Executing the Pandemic Pivot

Business success right now depends on companies finding a way to be useful. Then learning from it
By: 
Barry Cross
Group of white paper planes in one direction and one red paper plane pointing in different way

Unless you work in health care or a business that’s deemed essential by government, you have undoubtedly seen a significant change in your operations over the last two months. Many of you have had to lay off workers or shutter your doors altogether due to government-mandated shutdowns or the slowdown caused by COVID-19.

While some form of funding is quickly being put in place for small- and medium-sized businesses to help them cope, you, as an owner or manager of a business, may still have operating options.

You’ve probably heard that a number of manufacturers are shifting production to more essential products. There’s the sports equipment company producing face shields for health-care workers. Some manufacturers are shifting to build respirators, and clothing firms are making face masks. Brewers and distillers are producing hand sanitizer. And hotels are converting rooms to pandemic hospital clinics.

The common theme here is that these firms are looking at the current environment and saying, “What do people need?” and “How would I do that, if we decided to help?” Leadership at these companies is looking past their traditional offering and “what we always do”.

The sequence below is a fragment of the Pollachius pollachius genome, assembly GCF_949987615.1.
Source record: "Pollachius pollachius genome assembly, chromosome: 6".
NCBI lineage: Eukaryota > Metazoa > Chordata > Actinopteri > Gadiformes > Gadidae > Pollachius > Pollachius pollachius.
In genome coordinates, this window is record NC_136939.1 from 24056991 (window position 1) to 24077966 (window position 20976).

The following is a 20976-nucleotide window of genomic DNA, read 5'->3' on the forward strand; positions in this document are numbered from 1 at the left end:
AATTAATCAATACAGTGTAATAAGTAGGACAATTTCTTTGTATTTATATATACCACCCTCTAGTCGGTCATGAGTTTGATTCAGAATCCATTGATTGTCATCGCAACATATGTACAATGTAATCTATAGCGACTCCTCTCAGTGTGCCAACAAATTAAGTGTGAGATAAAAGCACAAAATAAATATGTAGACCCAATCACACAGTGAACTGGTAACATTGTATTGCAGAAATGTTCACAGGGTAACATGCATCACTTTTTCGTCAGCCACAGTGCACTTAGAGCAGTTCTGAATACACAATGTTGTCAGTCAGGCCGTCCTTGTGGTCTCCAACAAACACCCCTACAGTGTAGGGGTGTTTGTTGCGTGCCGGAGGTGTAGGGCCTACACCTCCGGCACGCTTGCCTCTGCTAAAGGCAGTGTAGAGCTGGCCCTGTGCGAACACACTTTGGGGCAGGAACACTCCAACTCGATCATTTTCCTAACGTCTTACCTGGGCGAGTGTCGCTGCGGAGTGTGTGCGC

These shifts have a number of benefits for the firms making them, not the least of which is the financial life-vest from continuing revenues and having work for their employees. Longer term, these organizations are also developing new skills and perspectives that will help them drive process, product or service innovation down the road. 

Consider two potential pivots for your company while under the shroud of the COVID-19 pandemic.

1. How can we help?

There is, or will be shortly, municipal, provincial or federal funding available for firms that can find a way to produce goods or services that are desperately needed during the crisis. The U.S. government decision (though later reversed) to restrict 3M from shipping N-95 masks outside America, for example, likely means countries like Canada will figure out how to produce them locally. Restaurants may be able to produce meal kits for hospitals, the homeless or first responders.

To see how you can help, look at your own operation. But focus less on the intended output of the operation and more on the processes, people and facilities. Ask, what else can we do with all this?

2. Is there a way to do the same work under pandemic restrictions?

Current government rules do not preclude work by non-essential services as long as those services are provided online or by phone, or a product is made available for pickup or delivery. Consumers are aware of this and are utilizing some of these services already.

As a business owner, appreciate that the public is quickly growing bored, especially as people realize there really is nothing on TV despite the thousands of choices on Netflix and Prime. They need something to do. Consider then: Is there some way to do our work and minimize or eliminate content or processes? Can we take telephone orders or e-payment where everything historically has been done in-person? How can we add value, fill a gap or reduce pain in some way for our customers?